Saturday didn’t mark the arrival of Super Shane.
No, it was simply the debut of a true freshman who was thrown into the fire, expected to give Michigan some sort of shot at winning the Buffalo Wild Wings Bowl in the absence of starter Devin Gardner.
Really, the Wolverines’ 31-14 loss to Kansas State marked the beginning of the Serviceable Shane Morris era—at least it should have. The former 247Sports 4-star pro-styler showed “something,” despite the pathetic effort put forth by the rest of his teammates.
Moving forward with Morris, along with Wilton Speight, in 2014 seems likely.
Completing 24-of-38 passes for 196 yards isn’t a trophy-worthy accomplishment, but considering the circumstances, Morris certainly deserves credit for doing that “something” while others did nothing.
Having to string together a little magic while the No. 1 watches, crutch-bound, from the sidelines isn’t an easy job—even against a 7-5 Wildcats team that opened 2013 with a loss to FCS North Dakota State.
Morris didn’t wow the masses. He showed mobility with a 40-yard run in the fourth quarter, and he probably should have connected on at least three more passes—drops by receivers were to blame for falling short of 28-for-38 for 250 yards and a touchdown.
He looked calm. He only threw one interception, and that was in the third to Dante Barnett. Michigan was already well behind.
Dare it be said that he played a helluva game for a first-time starter?
And that’s why a no-holds barred race for No. 1 in 2014 should be anticipated.
Morris Makes Most of Opportunity
If you were in the “expect the world from Shane” camp, you were disappointed Saturday night. If you were in the “show me something” camp, you were likely delighted.
Morris went 3-for-5 (44 yards) during his first drive, including 13- and 24-yard completions which were heavily aided by the YAC. But he was OK. He didn’t get mauled, and considering Gardner’s past—he was sacked 34 times, third-most in the FBS—seeing an upright Morris was enough to satisfy.
So the Wolverines lost. They were severely underprepared. According to Nick Baumgardner of MLive.com, Michigan defensive end Frank Clark said the following about the lack of continuity as his team was suffocated by K-State:
I think a lot of guys lost the will to play as a family. That's one thing you can't do in football. In football, you've got to stick in there and stay together as a family.
That's something we've got to work on in the offseason.
A 63 percent completion rate and clean uniform shouldn’t have been results of a “family” implosion. Morris’ effort was one of few honest and true goes (Clark included).
According to Baumgardner, James Ross said the defense wasn't "totally into it." That makes sense. The Wildcats went aerial in the first and never looked back. How was Morris supposed to spark a rally when his defense kept giving away points?
Look, there is no clear star on the roster. For those who whiffed on Gardner, don't feel ashamed. Some guys simply don't live up to perceived potential. Morris has the characteristics, at the very least, of a traditional, true-blue pocket passer.
If Michigan can't do it with him, the only other in-house option is Speight.
In an effort to make things clear, Michigan should reclassify Gardner as a wideout. Far from a potential in-the-shadows Heisman dark horse and possible Big Ten MVP, Gardner played like a quarterback who had just five starts and benefited from a tide of good fortunes late in 2012.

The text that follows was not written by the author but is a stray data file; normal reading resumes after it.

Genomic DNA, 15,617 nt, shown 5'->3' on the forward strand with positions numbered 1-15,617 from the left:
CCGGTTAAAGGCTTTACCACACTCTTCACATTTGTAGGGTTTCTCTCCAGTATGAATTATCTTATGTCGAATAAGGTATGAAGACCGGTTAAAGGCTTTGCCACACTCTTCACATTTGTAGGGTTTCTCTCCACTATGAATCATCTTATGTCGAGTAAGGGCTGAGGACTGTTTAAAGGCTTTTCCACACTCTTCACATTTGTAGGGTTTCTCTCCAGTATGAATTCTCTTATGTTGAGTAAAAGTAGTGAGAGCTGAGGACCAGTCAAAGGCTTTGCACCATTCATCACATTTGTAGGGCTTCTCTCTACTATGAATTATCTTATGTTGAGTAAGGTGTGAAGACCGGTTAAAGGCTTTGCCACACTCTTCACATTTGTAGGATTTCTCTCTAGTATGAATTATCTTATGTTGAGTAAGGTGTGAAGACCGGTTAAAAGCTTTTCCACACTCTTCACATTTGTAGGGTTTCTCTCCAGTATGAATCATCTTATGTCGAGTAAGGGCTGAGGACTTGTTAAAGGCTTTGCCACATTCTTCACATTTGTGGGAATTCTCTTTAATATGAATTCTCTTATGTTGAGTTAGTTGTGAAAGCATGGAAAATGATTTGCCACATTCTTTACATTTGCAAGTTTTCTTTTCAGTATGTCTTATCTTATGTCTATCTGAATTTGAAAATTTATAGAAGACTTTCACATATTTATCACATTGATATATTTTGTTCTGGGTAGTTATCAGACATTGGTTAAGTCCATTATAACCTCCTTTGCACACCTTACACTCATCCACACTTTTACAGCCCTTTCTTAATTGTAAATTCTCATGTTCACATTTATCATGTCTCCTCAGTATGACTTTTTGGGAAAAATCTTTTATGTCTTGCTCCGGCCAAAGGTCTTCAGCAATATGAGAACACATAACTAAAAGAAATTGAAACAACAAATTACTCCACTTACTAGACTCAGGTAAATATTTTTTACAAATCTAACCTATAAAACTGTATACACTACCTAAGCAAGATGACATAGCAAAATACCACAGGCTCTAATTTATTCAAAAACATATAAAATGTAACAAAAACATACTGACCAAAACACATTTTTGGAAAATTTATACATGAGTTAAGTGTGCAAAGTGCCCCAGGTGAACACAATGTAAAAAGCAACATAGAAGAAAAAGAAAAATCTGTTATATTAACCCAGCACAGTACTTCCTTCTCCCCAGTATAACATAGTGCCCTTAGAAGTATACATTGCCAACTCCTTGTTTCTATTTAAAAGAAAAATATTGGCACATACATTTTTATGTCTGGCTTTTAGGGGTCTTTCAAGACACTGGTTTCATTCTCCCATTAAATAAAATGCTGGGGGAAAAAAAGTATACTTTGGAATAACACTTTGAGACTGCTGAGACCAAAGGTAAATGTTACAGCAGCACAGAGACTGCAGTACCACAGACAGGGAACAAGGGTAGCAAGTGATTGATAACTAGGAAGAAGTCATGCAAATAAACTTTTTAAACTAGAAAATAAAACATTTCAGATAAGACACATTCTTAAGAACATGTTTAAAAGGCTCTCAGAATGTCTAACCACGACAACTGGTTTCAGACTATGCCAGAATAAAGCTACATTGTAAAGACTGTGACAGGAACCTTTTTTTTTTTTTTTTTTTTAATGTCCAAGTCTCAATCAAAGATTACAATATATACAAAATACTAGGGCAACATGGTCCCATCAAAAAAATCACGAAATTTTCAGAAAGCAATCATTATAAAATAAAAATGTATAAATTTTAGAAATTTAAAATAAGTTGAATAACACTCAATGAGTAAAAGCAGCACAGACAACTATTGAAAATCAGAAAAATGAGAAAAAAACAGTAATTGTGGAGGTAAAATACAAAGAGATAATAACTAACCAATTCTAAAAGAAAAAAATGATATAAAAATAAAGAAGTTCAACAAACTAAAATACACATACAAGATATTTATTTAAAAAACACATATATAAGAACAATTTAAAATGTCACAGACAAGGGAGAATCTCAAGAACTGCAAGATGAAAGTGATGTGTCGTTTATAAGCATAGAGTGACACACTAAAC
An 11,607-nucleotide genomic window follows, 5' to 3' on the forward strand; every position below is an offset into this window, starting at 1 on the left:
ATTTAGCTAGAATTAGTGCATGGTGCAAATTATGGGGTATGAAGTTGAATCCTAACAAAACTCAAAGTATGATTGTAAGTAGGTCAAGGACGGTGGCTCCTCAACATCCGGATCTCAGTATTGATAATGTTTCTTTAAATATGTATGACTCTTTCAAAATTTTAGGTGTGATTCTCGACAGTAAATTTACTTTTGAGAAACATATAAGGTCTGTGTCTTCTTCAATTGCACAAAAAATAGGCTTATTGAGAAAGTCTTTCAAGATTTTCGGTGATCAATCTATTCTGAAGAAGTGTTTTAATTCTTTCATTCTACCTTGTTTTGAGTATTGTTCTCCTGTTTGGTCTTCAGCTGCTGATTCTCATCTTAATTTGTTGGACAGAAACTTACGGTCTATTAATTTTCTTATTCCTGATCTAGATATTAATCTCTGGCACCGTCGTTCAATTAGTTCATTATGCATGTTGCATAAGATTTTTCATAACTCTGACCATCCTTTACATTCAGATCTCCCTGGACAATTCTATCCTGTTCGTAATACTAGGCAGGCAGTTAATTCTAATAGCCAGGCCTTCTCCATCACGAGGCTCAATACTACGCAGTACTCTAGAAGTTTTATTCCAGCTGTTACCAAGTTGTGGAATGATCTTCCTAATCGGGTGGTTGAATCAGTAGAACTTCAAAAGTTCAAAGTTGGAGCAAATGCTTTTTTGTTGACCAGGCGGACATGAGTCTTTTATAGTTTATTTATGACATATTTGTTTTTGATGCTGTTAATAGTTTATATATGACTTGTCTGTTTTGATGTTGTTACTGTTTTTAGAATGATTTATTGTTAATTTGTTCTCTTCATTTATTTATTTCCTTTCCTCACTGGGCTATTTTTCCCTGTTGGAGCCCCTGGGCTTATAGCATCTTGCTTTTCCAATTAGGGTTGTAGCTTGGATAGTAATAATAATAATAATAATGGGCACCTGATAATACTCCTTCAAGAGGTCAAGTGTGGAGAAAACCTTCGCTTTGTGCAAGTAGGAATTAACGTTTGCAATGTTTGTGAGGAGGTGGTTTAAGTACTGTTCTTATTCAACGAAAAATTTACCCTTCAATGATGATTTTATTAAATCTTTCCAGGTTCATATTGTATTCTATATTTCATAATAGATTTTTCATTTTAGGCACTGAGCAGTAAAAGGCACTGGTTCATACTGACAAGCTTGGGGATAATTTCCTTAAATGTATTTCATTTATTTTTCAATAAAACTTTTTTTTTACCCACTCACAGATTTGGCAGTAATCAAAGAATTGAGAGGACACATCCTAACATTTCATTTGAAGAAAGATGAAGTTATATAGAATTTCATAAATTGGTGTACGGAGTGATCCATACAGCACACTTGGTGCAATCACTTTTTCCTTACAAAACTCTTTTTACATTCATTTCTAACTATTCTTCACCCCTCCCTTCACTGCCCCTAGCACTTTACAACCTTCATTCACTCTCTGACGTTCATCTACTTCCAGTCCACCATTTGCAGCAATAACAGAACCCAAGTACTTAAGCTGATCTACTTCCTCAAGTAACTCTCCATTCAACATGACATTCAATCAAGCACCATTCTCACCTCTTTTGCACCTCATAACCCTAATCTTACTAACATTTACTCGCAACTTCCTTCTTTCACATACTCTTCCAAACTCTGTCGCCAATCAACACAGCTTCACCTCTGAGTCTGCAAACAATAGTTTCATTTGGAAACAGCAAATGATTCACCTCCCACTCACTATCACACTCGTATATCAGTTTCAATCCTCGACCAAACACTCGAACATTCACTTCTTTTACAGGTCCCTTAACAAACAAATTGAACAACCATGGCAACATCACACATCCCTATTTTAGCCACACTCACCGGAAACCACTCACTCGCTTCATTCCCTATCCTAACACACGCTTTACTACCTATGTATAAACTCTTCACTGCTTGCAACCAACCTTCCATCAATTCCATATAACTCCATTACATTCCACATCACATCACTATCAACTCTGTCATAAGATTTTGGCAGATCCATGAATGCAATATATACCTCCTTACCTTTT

He's another Under Armour All-American, just like his predecessor.
But, at 6'6" and 220 pounds, he's slightly bigger than Morris. There will be compromise in this equation. Morris, arguably, has the better arm. But Speight's ball developed during his senior year at Richmond Collegiate (Va.).
Speight is supposed to enroll early, so the spring game could be quite interesting. Russell Bellomy should be back to full health, so that makes four in the mix if Gardner's included. At the very least, three pocket passers should compete for the top job (if the roster stays as-is).
Don't let the 3-star ranking fool you. Speight was recruited by Alabama and Auburn, two schools which have flourished with similar passers. His spiral isn't as tight as Morris, and his velocity isn't up there yet—but he's accurate, patient and very, very tall.
Vision shouldn't be an issue, nor should his intentions. During an interview with Tim Sullivan of TheWolverine.com (subscription required to view), Speight said he's prepared to enter Ann Arbor and was quite comfortable during visits.
Michigan doesn't [host] do it as much with flash as some of the other schools, but they make it meaningful and make sure we enjoy ourselves. I think - I've known this since the day I committed, and a lot of the guys have - it basically solidified all the thoughts that we definitely made the right choice in committing to Michigan. It's a very special place and we were reminded of that this weekend
Possible 2014 QB Crop
Assuming everyone stays put, the following table illustrates Michigan's ball throwers. With the exception of Bellomy, the pool of contestants for starter shouldn't include a guy with an asterisk by his name.
|Bring 'Em On|
|Shane Morris||FR 2013||6'3"/201|
|Brian Cleary*||RS FR 2013||6'3"/209|
|Russell Bellomy||RS SO 2013||6'3"/215|
|Alex Swieca*||RS SO 2013||6'1"/210|
|Garrett Moores*||FR 2013||6'3'/198|
|Devin Gardner||RS JR 2013||6'4"/210|
|Wilton Speight||FR 2014||6'6"/220|
|* denotes walk-on. Roster info via MGoBlue.com|
Follow Bleacher Report's Michigan Wolverines football writer Adam Biggers on Twitter @AdamBiggers81
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